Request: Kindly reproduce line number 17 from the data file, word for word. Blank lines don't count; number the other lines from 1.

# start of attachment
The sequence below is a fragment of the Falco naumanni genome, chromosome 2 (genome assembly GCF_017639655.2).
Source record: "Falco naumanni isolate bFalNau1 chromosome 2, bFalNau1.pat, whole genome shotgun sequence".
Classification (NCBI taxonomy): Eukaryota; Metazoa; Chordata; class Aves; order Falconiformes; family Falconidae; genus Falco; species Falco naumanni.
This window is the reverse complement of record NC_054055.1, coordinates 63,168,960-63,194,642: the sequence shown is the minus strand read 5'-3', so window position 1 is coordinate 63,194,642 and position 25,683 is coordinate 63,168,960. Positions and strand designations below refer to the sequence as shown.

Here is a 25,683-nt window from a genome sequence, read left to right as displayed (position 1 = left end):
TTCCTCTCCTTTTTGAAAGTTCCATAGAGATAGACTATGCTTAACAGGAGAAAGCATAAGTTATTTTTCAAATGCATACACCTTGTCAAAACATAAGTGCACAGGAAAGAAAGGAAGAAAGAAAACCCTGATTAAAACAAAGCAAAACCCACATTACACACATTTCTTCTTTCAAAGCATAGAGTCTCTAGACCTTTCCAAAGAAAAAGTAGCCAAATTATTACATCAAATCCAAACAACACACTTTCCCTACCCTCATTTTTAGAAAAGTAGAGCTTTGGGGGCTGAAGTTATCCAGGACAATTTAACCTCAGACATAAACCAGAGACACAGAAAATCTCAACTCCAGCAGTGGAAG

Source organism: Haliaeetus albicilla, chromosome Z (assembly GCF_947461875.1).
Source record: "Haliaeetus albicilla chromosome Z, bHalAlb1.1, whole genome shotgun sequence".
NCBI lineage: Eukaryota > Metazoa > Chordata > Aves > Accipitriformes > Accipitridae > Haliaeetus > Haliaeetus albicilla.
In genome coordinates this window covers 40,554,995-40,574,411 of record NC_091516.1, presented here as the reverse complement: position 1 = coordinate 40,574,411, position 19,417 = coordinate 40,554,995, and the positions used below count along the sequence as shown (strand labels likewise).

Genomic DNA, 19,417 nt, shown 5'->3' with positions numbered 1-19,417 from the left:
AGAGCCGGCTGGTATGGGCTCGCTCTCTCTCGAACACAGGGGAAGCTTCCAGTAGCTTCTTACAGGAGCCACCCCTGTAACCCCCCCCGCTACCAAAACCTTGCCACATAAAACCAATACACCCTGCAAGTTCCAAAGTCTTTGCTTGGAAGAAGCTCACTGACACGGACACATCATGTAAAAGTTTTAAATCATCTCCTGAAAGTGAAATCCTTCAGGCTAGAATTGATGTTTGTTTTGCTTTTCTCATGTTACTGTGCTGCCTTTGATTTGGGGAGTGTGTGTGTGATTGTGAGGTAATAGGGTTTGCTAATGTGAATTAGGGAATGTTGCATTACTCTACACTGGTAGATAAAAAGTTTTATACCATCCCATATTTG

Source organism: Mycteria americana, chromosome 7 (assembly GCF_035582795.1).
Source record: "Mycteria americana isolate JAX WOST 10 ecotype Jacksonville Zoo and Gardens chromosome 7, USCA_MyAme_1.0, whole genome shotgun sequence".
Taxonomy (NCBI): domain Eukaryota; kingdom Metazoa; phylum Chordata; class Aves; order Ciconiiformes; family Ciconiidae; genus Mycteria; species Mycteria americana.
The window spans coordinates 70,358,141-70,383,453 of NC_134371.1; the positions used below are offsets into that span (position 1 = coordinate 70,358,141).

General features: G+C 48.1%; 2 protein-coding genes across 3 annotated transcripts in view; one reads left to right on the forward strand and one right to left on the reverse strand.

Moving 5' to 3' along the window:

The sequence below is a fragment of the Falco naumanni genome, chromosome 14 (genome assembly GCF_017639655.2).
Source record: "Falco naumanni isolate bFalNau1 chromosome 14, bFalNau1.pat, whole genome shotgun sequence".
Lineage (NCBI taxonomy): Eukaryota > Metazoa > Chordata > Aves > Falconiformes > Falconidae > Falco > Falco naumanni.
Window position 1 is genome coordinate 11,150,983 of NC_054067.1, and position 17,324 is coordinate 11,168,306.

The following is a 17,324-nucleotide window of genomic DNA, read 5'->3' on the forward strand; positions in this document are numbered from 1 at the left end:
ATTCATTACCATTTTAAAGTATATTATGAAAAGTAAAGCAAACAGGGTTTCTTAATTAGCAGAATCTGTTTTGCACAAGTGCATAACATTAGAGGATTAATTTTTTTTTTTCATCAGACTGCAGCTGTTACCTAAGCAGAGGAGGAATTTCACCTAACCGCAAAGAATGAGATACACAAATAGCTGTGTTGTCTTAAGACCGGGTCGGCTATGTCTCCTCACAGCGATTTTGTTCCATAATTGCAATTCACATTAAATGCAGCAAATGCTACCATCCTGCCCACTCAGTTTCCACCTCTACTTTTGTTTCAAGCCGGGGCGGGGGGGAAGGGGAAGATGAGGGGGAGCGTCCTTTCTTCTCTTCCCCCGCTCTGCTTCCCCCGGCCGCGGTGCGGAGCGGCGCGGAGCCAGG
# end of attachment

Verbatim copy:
General features: G+C 48.1%; 2 protein-coding genes across 3 annotated transcripts in view; one reads left to right on the forward strand and one right to left on the reverse strand.